The Soviet zone did not participate in the currency reform that took place in the Western occupation zones in June 1948. When the new Deutsche Mark was introduced, all of a sudden, the old Reichsmarks circulating in East Germany became valueless. This situation forced the Soviets to quickly enact their own currency reform in the territories under their control.
This situation would begin a period of political tensions
between the Eastern and Western military governments that would
eventually result in the creation of two separate German nations and the
onset of the "Cold War".
As was the case with the Western occupation zones, under the reforms, all currency, coins, stamps, etc. had to be replaced, as the current issues were now demonetized.
There was not enough time to design and print a new series of postage stamps. In order to indicate that the old postage stamps were now demonetized, the existing stocks of the Allied Occupation general issues in the Soviet territories were overprinted for emergency use. The overprinted stamps have the same attributes as the original issues, as described in the Allied Occupation Stamps - General Issues - 1946 and 1947-1948 sections.
The 1947 pictorial definitive stamps shown in the image above were re-issued on July 3, 1948, and they were overprinted Sowjetische / Besatzungs / Zone, indicating that they were valid for use only within the the Soviet Occupation Zone (Mi. #182-197, Sc. #10N1-16).
The two stamps shown in the image above (Mi. #198-99, Sc. #10NB1-2) were issued on August 29, 1948 to publicize 1948 Leipzig Fall Fair. This Fall issue was printed on paper with a multiple flowers watermark.
The two designs depict the "First New Years Fair of 1459" and the "Arrival of Cloth Makers from Abroad in 1469".
In September 1948, remaining stocks of the Berlin-Brandenburg issue and a few of the 1946 Allied Occupation numeral issues were also overprinted for use in the post-reform Soviet Occupation Zone. Their attributes are, of course, the same as the original printings.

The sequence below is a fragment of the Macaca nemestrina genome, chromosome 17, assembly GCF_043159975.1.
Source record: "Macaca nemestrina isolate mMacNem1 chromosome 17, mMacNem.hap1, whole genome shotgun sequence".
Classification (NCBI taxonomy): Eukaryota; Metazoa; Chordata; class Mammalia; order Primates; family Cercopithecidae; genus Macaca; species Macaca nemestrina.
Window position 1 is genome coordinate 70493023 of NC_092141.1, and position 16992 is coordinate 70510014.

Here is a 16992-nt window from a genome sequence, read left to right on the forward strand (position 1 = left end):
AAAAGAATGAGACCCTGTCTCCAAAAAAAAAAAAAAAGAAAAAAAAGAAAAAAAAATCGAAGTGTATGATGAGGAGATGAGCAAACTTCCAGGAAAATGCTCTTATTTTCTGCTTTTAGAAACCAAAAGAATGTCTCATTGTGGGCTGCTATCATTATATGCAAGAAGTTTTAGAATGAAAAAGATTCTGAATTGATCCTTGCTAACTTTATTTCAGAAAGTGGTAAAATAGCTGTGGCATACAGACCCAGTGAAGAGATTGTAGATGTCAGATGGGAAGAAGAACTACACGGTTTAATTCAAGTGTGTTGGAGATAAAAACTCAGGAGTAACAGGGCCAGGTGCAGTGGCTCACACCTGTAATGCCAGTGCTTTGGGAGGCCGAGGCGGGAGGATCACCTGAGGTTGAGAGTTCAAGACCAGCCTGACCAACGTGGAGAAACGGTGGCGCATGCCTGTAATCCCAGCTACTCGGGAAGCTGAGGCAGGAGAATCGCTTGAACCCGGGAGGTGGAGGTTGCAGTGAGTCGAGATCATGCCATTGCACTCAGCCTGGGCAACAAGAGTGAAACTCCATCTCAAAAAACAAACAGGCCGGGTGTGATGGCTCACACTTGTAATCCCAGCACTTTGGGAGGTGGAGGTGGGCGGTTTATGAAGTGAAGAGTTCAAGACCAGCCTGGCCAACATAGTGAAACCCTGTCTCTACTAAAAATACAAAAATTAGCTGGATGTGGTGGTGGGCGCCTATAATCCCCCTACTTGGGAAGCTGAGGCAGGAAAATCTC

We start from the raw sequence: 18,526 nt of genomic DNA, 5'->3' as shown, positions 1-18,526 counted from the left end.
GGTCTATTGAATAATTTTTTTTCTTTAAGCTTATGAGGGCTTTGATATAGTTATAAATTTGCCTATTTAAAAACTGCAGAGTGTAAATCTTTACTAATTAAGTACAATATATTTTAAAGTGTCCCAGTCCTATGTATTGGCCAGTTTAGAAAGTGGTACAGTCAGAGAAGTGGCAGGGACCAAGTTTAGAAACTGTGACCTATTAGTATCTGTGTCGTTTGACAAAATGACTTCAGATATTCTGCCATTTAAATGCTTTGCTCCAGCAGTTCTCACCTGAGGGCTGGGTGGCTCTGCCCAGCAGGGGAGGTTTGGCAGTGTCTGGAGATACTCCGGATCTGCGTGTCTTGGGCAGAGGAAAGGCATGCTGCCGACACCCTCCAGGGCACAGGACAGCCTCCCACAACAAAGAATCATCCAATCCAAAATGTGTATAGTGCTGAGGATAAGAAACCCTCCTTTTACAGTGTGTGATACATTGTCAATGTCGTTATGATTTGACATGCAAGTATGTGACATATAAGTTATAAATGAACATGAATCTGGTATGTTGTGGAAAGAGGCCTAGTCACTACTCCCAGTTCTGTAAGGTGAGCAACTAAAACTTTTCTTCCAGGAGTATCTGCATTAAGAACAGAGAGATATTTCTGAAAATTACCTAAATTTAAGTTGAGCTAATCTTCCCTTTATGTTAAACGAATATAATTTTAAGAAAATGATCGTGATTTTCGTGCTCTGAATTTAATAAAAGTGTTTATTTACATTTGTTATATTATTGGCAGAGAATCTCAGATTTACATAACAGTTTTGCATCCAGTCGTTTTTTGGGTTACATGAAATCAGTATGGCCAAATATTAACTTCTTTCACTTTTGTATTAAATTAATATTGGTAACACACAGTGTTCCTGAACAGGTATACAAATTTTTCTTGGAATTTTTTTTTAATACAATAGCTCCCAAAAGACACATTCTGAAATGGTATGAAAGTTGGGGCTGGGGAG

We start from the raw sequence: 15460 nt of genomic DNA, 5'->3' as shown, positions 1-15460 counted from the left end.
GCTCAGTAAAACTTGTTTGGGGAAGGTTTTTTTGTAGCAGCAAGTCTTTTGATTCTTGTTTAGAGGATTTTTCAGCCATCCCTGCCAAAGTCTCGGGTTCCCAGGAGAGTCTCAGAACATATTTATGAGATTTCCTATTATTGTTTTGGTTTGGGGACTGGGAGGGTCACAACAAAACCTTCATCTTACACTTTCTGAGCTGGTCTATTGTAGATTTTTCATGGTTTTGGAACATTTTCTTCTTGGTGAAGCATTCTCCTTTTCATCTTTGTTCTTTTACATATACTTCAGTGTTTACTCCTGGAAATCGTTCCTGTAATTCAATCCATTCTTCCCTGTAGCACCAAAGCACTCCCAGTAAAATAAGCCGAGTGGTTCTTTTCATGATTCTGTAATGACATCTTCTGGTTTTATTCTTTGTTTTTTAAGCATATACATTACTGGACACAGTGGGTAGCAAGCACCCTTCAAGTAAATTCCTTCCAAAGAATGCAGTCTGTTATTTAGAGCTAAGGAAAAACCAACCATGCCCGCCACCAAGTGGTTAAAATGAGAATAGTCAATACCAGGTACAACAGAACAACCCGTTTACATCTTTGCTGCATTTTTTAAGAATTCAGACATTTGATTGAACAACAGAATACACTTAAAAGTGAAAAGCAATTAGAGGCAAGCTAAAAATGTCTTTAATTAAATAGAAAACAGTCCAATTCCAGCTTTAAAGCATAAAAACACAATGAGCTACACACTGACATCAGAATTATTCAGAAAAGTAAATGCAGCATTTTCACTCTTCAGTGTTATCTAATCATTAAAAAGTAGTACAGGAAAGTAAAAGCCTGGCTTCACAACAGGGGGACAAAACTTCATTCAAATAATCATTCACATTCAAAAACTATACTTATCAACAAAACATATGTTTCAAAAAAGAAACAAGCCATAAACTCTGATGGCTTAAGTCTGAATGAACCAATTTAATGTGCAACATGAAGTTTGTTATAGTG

The Berlin-Brandenburg 5 Pf. stamp comes in two varieties: Perforated 14 and Rouletted. All of the overprints are shown in the images above (Mi. #200-11, Sc. #10N17-28).
Finally, on October 11, 1948, a brand new set of definitive postage stamps was issued for the Soviet zone. They are all shown in the scans above (Mi. 212-227, Sc. #10N29-44). This issue was printed on paper with a multiple flowers watermark.
This new definitive set featured eight portrait designs of famous German socialists which are: Kathe Kollwitz (1867-1945), Gebhart Hauptmann (1862-1946), Karl Marx (1818-1883), August Bebel (1840-1913), Friedrich Engels (1820-1895), Georg Hegel (1770-1831), Professor Rudolf Virchow (1821-1902), and Ernst Thallman (1886-1944).
The stamp shown above (Mi. #228, Sc. #10NB3) was issued by the Soviet zone on October 23, 1948 to publicize the annual "Stamp Day". The stamp depicts the arms of the Institute for Philately.
East Germany, along with most of the other countries of Europe, issued such stamps every year to promote "stamp collecting". There is another motive though, in regard to the Eastern Bloc countries. Promoting the collecting of their postage stamps was a superb medium, for spreading propaganda about their Socialist way of life all over the World!
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